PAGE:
Fuel consumption

The transport sector consumes 31% of total energy use in Europe. Today European governments seek to significantly lower our society’s dependence on fossil resources and reduce GHG emissions, namely by increasing the share of biofuels being used. The EU's Renewable Energy Directive requires that 10% of transport fuel should be renewable by 2020, as well as a 10% reduction of GHG intensity in fuel consumption by 2020.


Biofuels are liquid or gaseous fuels derived from biomass. They are regarded a key component in the effort to use renewable feedstocks to create a low carbon economy. Currently, the most widely produced biofuels are ethanol and biodiesel. Bioethanol is obtained from the fermentation of sugar-rich feedstocks (e.g. sugar and starch from sugar cane, wheat, sugar beets or lignocellulosic biomass such as forestry residues, agricultural residues or energy crops). Whereas, biodiesel is from the transesterification of glyceride present in vegetable oil (e.g. rapeseed and sunflower oil). The use of biogas as a transport fuel is also an option, which is being trialled and deployed across the UK. Other biofuels include methanol, dimethyl ether and liquid synthetic hydrocarbons (all obtained via biomass gasification).


In order to avoid any negative impact derived from the introduction of biofuels, the EU Energy and Climate Package includes Sustainability Criteria. These forbid the use of biodiverse or high carbon stock value land and require a minimum GHG saving to be reached. All of the above needs to be taken into account when building supply chains for biofuels production. NNFCC has played an active role in the development of these criteria and their translation into UK policy; having also worked with biofuel producers to develop sustainable supply chains and bespoke GHG calculators to ensure the criteria are met.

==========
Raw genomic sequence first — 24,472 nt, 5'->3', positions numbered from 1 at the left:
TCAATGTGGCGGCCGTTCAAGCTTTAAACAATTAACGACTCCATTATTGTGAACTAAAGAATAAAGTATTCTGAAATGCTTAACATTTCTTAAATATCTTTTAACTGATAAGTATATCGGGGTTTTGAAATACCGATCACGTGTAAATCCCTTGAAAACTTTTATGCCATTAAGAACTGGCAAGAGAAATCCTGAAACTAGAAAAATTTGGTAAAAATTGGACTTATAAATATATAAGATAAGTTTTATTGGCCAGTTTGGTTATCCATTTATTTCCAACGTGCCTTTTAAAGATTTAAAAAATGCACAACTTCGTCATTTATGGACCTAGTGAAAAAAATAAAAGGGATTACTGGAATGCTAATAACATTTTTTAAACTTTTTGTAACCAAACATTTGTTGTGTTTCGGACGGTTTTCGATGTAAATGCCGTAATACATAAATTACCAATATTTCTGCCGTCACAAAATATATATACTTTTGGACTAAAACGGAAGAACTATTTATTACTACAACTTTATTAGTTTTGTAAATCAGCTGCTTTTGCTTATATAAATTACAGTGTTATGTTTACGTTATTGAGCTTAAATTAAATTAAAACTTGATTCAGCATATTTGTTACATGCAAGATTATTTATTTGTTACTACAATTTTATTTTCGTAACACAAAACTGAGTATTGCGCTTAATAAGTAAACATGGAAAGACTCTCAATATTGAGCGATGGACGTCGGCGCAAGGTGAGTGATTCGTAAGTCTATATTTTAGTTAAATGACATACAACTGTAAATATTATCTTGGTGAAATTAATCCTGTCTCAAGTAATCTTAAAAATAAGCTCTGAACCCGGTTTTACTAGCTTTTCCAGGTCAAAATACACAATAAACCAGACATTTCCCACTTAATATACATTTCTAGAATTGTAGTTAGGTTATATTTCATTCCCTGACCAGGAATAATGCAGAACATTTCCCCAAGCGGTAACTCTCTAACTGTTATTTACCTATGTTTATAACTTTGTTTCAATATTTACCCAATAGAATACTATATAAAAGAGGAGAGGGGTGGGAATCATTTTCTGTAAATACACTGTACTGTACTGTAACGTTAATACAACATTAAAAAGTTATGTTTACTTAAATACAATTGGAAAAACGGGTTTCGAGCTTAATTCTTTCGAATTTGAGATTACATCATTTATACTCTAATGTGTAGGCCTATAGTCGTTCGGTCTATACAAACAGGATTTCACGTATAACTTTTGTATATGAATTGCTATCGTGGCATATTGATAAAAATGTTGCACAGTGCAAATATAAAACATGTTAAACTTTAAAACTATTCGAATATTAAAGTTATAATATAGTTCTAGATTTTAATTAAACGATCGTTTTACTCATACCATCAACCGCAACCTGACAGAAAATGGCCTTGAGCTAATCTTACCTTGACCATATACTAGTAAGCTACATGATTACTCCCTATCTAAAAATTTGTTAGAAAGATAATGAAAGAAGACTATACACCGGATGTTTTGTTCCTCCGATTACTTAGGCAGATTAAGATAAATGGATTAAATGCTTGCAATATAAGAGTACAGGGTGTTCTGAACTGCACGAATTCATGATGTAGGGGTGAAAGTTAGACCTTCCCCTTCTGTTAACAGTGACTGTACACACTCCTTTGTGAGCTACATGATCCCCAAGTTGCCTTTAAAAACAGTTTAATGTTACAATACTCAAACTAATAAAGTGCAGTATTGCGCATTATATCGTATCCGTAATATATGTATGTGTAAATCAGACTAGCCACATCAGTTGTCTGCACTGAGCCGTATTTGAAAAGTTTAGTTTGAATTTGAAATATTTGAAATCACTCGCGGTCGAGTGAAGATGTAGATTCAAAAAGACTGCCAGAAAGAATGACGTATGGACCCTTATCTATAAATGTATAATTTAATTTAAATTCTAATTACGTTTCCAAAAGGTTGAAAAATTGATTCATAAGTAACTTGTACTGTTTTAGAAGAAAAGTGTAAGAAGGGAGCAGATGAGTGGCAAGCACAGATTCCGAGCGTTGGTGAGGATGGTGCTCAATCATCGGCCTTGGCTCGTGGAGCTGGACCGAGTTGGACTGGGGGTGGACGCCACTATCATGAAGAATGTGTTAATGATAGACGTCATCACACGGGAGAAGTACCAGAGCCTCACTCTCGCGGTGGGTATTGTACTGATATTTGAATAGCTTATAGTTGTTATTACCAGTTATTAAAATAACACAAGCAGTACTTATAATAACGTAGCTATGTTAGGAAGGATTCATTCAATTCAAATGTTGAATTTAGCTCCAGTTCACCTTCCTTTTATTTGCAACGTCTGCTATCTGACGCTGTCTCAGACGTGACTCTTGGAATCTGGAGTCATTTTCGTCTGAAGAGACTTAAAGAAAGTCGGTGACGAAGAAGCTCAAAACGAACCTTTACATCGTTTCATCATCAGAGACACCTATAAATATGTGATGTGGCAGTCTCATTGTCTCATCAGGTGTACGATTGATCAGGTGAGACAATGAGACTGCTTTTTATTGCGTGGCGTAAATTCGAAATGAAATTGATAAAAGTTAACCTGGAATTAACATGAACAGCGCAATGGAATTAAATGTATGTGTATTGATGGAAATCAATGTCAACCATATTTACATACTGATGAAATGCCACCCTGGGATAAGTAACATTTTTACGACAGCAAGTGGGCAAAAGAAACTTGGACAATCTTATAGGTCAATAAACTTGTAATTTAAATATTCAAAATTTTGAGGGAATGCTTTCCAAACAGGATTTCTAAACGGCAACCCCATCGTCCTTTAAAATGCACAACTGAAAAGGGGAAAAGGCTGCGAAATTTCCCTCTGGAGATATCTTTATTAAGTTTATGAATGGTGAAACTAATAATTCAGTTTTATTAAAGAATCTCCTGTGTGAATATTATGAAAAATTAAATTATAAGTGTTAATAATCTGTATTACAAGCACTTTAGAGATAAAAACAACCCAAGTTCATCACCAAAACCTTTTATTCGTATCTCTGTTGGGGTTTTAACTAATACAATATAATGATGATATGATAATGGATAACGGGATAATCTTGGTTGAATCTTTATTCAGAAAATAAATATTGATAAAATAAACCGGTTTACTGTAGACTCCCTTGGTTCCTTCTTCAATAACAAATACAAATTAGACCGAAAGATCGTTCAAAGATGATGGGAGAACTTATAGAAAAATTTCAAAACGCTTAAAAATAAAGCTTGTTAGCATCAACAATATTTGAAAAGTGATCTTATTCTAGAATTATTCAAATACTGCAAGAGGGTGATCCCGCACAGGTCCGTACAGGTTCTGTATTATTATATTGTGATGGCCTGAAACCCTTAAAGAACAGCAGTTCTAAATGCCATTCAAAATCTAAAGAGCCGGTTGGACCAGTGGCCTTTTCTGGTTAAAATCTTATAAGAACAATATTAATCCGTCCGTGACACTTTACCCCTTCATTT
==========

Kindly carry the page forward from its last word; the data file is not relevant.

Research & Development

Research is focussed on the design of more sustainable processes and feedstocks resulting in biofuels which further reduce GHGs and minimise land-use change impacts. This is important to mitigate issues related to food security, food prices and biodiversity. R&D efforts are focused on advanced processes making use of fractionated lignocellulose obtained following pre-treatment of agri-food wastes, residues and fast-growing plants (e.g. poplar trees, switchgrass). As a result, the variety and quantity of feedstocks suitable for biofuels production will be improved. In order to provide better conversion efficiencies, new pre-treatment techniques and innovative enzymatic processes are being investigated.

Work on the development of pilot-plants for the production of biomass derived syngas is also on-going. The individual steps for production of liquid synthetic hydrocarbons are well known (e.g. gasification, Fisher-Tropsch), however their integration at commercial scale is unproven.

NNFCC Support

The biofuels market is constantly changing. NNFCC has worked on the topic of biofuels extensively, providing market analysis, techno-economic assessments, identification of investment opportunities and work on the regulatory framework. We have produced high quality technical studies on biofuels for over a decade, working with the Department for Transport (DfT), the Department for Energy and Climate Change (DECC, now BEIS) and commercial biofuel producers. NNFCC staff also actively participate in many high profile working groups and committees to inform and influence policy decisions in this area.

Below is a list of relevant projects NNFCC has delivered in this sector. 

For reports and our monthly review of news from the biofuels sector, see our publications store.